Oh, nano, nano, Apple: 'Renanoed'?

It doesn't have a hyphen. It isn't in your dictionary. And it appears to be upsetting some people. Welcome to "renanoed."

Oh, goodness. Apple Screenshot by Chris Matyszczyk/CNET

The problem when you become a stadium band is that everything seems to be so marketed that the fans don't come to commune with you personally, as much as they come to watch your new movie.

This is Apple's problem. It used to have U2 in its ads. Now it is U2. Its fanboys are older and its myth is a little shakier. Its frontman is now a politician.

It's hard, then, for the people who do Apple's ads. There doesn't seem as much true direction. They're hearing far more voices than they used to. The client just isn't the same anymore.

So, as today's annual general meeting -- um, I mean iPhone 5 launch -- is but tinnitus in the faithful's ears, they turn their eyes to Apple's Web site, in search of, oh, perhaps some original material. Or maybe an old live album.

When they go to the page for the new iPod Nano, they are confronted with sloganeering.

For there beneath the proud brand name is the phrase: "Completely renanoed."

Some may find the word "renanoed" as painful as they found the word "Resolutionary," which still adorns the page for the new iPad.

Some, though, have found their emotions have been torn from their moorings and are ululating at the moon.

The seminal idealists at Gizmodo, for example, can probably be heard on Mars with their headline: "This Is Officially the Dumbest Slogan Apple Has Ever Come Up With."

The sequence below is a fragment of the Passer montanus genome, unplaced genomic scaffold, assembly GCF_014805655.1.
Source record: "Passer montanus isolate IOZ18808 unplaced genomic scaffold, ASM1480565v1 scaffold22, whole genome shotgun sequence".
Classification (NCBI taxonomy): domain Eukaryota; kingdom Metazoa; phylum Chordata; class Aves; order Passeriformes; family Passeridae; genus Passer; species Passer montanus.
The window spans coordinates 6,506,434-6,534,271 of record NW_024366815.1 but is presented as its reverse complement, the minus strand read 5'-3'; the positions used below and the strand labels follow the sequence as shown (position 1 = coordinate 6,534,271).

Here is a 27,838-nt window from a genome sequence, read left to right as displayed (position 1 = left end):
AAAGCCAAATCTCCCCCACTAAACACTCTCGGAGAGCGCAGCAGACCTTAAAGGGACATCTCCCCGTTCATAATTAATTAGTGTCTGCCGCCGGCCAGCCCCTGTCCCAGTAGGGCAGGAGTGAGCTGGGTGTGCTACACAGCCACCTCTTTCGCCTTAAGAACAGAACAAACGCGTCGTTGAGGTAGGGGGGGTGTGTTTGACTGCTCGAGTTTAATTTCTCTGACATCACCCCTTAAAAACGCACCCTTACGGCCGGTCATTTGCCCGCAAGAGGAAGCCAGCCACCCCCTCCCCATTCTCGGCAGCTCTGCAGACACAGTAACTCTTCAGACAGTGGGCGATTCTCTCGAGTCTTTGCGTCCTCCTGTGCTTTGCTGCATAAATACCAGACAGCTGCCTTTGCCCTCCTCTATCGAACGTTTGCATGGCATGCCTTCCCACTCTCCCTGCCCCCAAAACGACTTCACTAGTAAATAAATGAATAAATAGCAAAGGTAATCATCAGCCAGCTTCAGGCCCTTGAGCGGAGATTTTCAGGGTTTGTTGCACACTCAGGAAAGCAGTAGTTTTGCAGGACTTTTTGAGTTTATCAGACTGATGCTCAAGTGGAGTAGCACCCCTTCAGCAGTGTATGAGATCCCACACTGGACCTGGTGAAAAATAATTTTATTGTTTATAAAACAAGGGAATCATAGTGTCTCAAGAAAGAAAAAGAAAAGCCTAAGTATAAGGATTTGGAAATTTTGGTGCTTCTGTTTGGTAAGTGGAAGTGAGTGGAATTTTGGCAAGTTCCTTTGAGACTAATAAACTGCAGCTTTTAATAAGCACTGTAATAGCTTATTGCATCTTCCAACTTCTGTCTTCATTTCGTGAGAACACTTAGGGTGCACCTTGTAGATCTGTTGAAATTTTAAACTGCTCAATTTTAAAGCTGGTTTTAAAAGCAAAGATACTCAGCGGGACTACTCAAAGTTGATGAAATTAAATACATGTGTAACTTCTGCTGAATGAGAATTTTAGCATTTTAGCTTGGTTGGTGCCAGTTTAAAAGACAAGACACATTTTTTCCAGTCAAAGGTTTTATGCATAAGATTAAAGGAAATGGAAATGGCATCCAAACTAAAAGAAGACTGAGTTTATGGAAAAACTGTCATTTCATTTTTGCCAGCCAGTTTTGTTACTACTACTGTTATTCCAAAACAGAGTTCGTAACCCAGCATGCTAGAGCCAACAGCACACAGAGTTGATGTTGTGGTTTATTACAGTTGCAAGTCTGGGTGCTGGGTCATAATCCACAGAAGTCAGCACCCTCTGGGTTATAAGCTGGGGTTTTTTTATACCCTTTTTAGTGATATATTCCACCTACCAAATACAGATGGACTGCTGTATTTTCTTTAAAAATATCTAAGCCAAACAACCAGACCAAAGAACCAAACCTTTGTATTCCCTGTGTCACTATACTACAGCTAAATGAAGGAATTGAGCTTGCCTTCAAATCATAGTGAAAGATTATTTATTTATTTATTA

See CNET's full coverage of Apple's iPhone 5 event

Indeed, the Gizmodo post ends with a certain emphasis. For the word "dumb" is printed 25 times in succession.

I confess to owning an iPod Nano. It was bought for me by a woman who was trying to inculcate her way into my humor (or to merely remind me how small she was). It is a very pleasant, simple little thing. (Um, no, she wasn't quite that.)

Does it require such a complex, made-up word? Perhaps not.

However, I think there's a reason why Apple's advisers have begun to come up with these words of invention: there aren't any real ones left.

Apple has for so long gushed about novelty, magic, revolution, excitement, greatness, beauty, and never-before-ism that the pages of the writers' thesauruses have become useful only for wrapping fish and chips.

You have to be prepared for more.

When the new iPad Mini rolls up, it will be "minimetastic." It will be "miniaturistic." It will be "shrinkolutionary." It will be presented by a four-foot version of Padma Lakshmi.

Sometimes, there really are no words for things anymore. It's quite magicalicious.

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